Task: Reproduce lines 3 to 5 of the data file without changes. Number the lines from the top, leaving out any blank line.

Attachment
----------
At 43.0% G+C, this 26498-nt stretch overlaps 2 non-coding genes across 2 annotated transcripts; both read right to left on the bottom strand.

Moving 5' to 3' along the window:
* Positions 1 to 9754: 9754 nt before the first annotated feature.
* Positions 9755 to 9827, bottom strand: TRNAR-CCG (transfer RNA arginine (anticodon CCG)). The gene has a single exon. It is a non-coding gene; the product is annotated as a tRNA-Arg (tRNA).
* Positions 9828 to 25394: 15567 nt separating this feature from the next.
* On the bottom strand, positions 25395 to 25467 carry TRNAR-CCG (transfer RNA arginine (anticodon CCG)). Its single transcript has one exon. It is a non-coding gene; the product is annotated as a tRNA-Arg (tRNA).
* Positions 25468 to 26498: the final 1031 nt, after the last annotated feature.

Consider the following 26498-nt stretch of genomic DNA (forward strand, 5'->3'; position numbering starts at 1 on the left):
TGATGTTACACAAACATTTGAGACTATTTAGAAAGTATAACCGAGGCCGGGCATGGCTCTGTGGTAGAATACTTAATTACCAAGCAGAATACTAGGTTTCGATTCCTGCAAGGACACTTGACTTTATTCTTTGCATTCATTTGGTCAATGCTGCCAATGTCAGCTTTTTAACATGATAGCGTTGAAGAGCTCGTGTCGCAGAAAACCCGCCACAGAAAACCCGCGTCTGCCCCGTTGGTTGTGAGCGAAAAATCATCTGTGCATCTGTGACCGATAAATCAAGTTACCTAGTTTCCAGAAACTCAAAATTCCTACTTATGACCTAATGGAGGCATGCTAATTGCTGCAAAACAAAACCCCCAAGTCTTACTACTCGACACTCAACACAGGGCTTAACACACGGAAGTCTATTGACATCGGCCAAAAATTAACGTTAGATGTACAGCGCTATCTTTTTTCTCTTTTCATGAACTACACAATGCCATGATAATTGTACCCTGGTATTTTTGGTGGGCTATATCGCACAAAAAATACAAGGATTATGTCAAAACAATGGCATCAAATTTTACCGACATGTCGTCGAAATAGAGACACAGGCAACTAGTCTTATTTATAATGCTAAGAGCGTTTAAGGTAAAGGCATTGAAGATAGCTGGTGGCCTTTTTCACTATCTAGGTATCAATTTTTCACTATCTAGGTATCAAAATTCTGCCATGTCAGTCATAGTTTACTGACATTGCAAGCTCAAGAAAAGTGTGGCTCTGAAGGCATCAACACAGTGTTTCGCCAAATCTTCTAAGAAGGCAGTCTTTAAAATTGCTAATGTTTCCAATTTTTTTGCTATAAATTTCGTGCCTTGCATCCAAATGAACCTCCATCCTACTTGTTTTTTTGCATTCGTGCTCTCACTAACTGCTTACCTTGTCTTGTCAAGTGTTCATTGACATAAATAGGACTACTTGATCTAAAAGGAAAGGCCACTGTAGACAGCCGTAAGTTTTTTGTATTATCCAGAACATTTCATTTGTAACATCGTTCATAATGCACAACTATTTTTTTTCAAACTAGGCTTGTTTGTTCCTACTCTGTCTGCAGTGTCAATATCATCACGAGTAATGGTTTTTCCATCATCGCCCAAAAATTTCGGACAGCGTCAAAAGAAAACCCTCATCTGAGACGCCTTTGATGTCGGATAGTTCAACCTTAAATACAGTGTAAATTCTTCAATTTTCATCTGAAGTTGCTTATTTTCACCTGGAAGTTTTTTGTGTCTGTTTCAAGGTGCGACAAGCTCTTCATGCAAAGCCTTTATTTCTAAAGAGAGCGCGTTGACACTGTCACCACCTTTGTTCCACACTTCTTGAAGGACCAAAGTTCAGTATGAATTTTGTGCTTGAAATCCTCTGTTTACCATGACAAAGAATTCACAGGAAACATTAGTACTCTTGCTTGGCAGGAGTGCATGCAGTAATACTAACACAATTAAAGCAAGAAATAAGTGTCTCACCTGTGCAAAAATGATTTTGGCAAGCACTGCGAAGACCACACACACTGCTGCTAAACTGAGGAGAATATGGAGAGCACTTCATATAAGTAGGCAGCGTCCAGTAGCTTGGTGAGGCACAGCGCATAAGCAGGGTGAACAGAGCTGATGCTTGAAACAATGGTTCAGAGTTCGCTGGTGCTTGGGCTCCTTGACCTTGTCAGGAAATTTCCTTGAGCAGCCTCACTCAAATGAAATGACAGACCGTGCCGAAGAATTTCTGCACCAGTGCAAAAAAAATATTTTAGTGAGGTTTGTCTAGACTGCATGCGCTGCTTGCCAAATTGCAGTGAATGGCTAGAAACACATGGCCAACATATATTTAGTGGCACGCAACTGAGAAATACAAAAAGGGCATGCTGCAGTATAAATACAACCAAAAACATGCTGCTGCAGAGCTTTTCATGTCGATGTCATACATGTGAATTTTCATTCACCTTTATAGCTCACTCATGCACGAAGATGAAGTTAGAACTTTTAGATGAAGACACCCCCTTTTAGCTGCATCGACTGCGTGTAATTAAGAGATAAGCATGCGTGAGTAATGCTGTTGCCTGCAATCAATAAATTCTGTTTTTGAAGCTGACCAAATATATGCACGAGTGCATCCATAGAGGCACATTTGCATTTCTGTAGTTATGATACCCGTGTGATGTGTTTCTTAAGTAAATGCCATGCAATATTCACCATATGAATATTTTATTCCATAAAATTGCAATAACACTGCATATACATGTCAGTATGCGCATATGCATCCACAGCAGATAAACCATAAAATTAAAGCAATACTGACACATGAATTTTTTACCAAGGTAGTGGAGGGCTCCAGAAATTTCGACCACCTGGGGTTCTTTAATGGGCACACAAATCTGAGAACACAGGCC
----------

* Positions 1 to 9754: 9754 nt before the first annotated feature.
* Positions 9755 to 9827, bottom strand: TRNAR-CCG (transfer RNA arginine (anticodon CCG)). The gene has a single exon. It is a non-coding gene; the product is annotated as a tRNA-Arg (tRNA).
* Positions 9828 to 25394: 15567 nt separating this feature from the next.